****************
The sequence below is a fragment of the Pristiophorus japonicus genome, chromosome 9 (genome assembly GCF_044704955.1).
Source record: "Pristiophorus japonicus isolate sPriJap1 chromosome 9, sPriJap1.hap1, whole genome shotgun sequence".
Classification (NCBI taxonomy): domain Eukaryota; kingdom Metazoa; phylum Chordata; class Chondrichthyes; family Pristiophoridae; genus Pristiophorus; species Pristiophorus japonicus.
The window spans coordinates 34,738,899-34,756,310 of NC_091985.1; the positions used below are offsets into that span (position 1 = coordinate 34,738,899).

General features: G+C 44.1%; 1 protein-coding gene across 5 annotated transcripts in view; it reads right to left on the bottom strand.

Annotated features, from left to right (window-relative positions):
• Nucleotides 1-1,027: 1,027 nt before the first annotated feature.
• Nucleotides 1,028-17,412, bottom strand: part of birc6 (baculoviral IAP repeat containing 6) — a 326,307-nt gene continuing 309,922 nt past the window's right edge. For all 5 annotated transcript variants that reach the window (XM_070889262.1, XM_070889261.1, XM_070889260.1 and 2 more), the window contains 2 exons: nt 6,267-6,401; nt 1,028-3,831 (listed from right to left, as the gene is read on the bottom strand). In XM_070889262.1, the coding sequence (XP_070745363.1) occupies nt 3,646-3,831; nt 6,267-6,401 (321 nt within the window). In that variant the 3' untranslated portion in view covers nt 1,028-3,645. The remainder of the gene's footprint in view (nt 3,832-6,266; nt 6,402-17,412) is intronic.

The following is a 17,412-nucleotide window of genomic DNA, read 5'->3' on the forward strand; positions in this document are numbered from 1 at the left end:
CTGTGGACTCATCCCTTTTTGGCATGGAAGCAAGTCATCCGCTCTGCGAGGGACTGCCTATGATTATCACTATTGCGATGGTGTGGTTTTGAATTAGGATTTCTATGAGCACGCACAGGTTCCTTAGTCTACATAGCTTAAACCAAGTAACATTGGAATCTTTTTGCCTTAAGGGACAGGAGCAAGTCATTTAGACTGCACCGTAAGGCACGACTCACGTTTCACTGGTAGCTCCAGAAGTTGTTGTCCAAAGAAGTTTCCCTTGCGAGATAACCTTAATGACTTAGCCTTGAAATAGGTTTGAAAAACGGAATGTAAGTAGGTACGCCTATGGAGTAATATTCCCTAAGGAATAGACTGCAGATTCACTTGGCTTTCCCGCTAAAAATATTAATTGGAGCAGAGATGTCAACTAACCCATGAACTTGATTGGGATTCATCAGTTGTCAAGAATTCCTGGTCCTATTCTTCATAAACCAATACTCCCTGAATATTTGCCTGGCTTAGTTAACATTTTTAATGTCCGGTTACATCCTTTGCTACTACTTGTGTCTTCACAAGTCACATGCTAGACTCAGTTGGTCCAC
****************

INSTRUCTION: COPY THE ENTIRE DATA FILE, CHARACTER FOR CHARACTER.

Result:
The sequence below is a fragment of the Pristiophorus japonicus genome, chromosome 9 (genome assembly GCF_044704955.1).
Source record: "Pristiophorus japonicus isolate sPriJap1 chromosome 9, sPriJap1.hap1, whole genome shotgun sequence".
Classification (NCBI taxonomy): domain Eukaryota; kingdom Metazoa; phylum Chordata; class Chondrichthyes; family Pristiophoridae; genus Pristiophorus; species Pristiophorus japonicus.
The window spans coordinates 34,738,899-34,756,310 of NC_091985.1; the positions used below are offsets into that span (position 1 = coordinate 34,738,899).

General features: G+C 44.1%; 1 protein-coding gene across 5 annotated transcripts in view; it reads right to left on the bottom strand.

Annotated features, from left to right (window-relative positions):
• Nucleotides 1-1,027: 1,027 nt before the first annotated feature.
• Nucleotides 1,028-17,412, bottom strand: part of birc6 (baculoviral IAP repeat containing 6) — a 326,307-nt gene continuing 309,922 nt past the window's right edge. For all 5 annotated transcript variants that reach the window (XM_070889262.1, XM_070889261.1, XM_070889260.1 and 2 more), the window contains 2 exons: nt 6,267-6,401; nt 1,028-3,831 (listed from right to left, as the gene is read on the bottom strand). In XM_070889262.1, the coding sequence (XP_070745363.1) occupies nt 3,646-3,831; nt 6,267-6,401 (321 nt within the window). In that variant the 3' untranslated portion in view covers nt 1,028-3,645. The remainder of the gene's footprint in view (nt 3,832-6,266; nt 6,402-17,412) is intronic.

The following is a 17,412-nucleotide window of genomic DNA, read 5'->3' on the forward strand; positions in this document are numbered from 1 at the left end:
CTGTGGACTCATCCCTTTTTGGCATGGAAGCAAGTCATCCGCTCTGCGAGGGACTGCCTATGATTATCACTATTGCGATGGTGTGGTTTTGAATTAGGATTTCTATGAGCACGCACAGGTTCCTTAGTCTACATAGCTTAAACCAAGTAACATTGGAATCTTTTTGCCTTAAGGGACAGGAGCAAGTCATTTAGACTGCACCGTAAGGCACGACTCACGTTTCACTGGTAGCTCCAGAAGTTGTTGTCCAAAGAAGTTTCCCTTGCGAGATAACCTTAATGACTTAGCCTTGAAATAGGTTTGAAAAACGGAATGTAAGTAGGTACGCCTATGGAGTAATATTCCCTAAGGAATAGACTGCAGATTCACTTGGCTTTCCCGCTAAAAATATTAATTGGAGCAGAGATGTCAACTAACCCATGAACTTGATTGGGATTCATCAGTTGTCAAGAATTCCTGGTCCTATTCTTCATAAACCAATACTCCCTGAATATTTGCCTGGCTTAGTTAACATTTTTAATGTCCGGTTACATCCTTTGCTACTACTTGTGTCTTCACAAGTCACATGCTAGACTCAGTTGGTCCAC